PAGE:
A 2010 assessment of the NPR-A pegged the mean oil estimate at just 896 million recoverable barrels.
The BLM offered all 900 lease tracts covering 10.3 million acres in its fall 2017 NPR-A lease sale, but bidding was subdued other than ConocoPhillips purchasing acreage around its declared discoveries.
The management plan for the NPR-A, finalized in 2013, removed many of the most prospective oil and gas areas in the northeast corner of the reserve from leasing in order to protect the Teshepuk Lake caribou herd and other subsistence resources in the area.
Balash acknowledged that expanding the leasable acreage in the NPR-A is “something that’s going to require a lot of care and consultation with the North Slope Borough.”
However, he mentioned to ConocoPhillips Alaska leaders in the audience that he has a copy of the draft supplemental EIS for the company’s Greater Mooses Tooth-2 development, indicating it should be out for public review soon.
GMT-2 is a roughly $1 billion oil project the company expects will have peak production upwards of 30,000 barrels per day. GMT-1 is currently under construction and expected to start production next year, also at about 30,000 barrels per day at peak.
In January 2017 ConocoPhillips executives said the EIS, being evaluated by the BLM, was moving slower than expected. A spokeswoman for the agency said then that a record of decision for GMT-2 was expected in early 2018, which would have made for an EIS process of about two-and-a-half years.
On the broader issue of what is at times an arduously slow EIS process when managed by Interior agencies, Bernhardt said he has given guidance to agency officials at the state level that EIS planning and business processes need to move faster — aside from changing environmental regulations or other requirements.
Bernhardt linked part of the problem back to 2001 when the then-Interior secretary chief of staff ordered all Interior-related Federal Register notices be sent to him as a means of monitoring the department’s activities. It ended up spurring what Bernhardt referred to as a “surname process.”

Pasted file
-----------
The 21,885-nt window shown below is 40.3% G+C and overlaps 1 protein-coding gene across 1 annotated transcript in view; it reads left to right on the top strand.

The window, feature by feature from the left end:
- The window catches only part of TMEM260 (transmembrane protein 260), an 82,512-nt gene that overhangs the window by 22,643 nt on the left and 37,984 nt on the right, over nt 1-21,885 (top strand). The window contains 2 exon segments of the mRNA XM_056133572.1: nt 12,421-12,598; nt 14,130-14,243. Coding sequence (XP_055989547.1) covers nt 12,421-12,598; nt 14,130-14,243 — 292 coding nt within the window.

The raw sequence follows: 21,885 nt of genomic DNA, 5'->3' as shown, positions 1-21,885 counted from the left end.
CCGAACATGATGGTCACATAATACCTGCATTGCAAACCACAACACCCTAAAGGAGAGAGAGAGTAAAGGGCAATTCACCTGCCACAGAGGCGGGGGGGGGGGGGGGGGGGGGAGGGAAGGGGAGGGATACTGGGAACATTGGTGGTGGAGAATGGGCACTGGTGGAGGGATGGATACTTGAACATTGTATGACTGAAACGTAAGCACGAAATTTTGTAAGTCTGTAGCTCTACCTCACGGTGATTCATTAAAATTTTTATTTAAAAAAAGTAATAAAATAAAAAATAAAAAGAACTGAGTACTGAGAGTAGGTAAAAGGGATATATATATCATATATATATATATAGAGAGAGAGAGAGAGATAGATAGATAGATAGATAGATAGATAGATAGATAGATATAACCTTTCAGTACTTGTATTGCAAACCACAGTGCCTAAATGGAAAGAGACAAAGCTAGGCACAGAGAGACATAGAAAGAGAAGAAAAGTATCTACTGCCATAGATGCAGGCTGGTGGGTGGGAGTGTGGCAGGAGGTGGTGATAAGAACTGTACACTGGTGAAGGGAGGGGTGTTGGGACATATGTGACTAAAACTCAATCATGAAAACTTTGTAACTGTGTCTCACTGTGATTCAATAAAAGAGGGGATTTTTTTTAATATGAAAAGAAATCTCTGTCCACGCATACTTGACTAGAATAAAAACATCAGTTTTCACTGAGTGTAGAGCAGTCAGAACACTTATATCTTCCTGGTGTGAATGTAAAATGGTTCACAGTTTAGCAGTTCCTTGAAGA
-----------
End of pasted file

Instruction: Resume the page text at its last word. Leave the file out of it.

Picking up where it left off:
“Let me tell you that if you don’t know what a surname process is you should just know that it’s evil,” he quipped.
The process grew into up to 30 officials in some cases demanding they be able to sign off on Federal Register notices, according to Bernhardt, which in the case of an EIS usually means three times — once each for the Notice of Intent to file an EIS and the Notice of Availability for both the draft and final versions of the document. As a result, the surname process often leads to upwards of 90 days of delay each time a notice is issued, or 270 days in total.
BLM took 11 months to publish the Notice of Intent for the GMT-2 EIS, according to ConocoPhillips.
Bernhardt said he is trying a pilot process in which state agency directors and an attorney sign off on such documents and agency and department leaders then collectively have about two weeks to approve them.
“The purpose of (the National Environmental Policy Act) is to make sure we take a hard look at issues — that we’ve looked at a reasonable range of alternatives, that we have had public participation to ensure that we as federal decision-makers are more fully informed before we make our decision, whatever it’s going to be,” he said. “And the documents that are written today, when they’re 8,000, 10,000, 25,000 pages, I can tell you that no one on the planet reads them so they’re not serving the purpose they’re intended to.”
Elwood Brehmer can be reached at [email protected].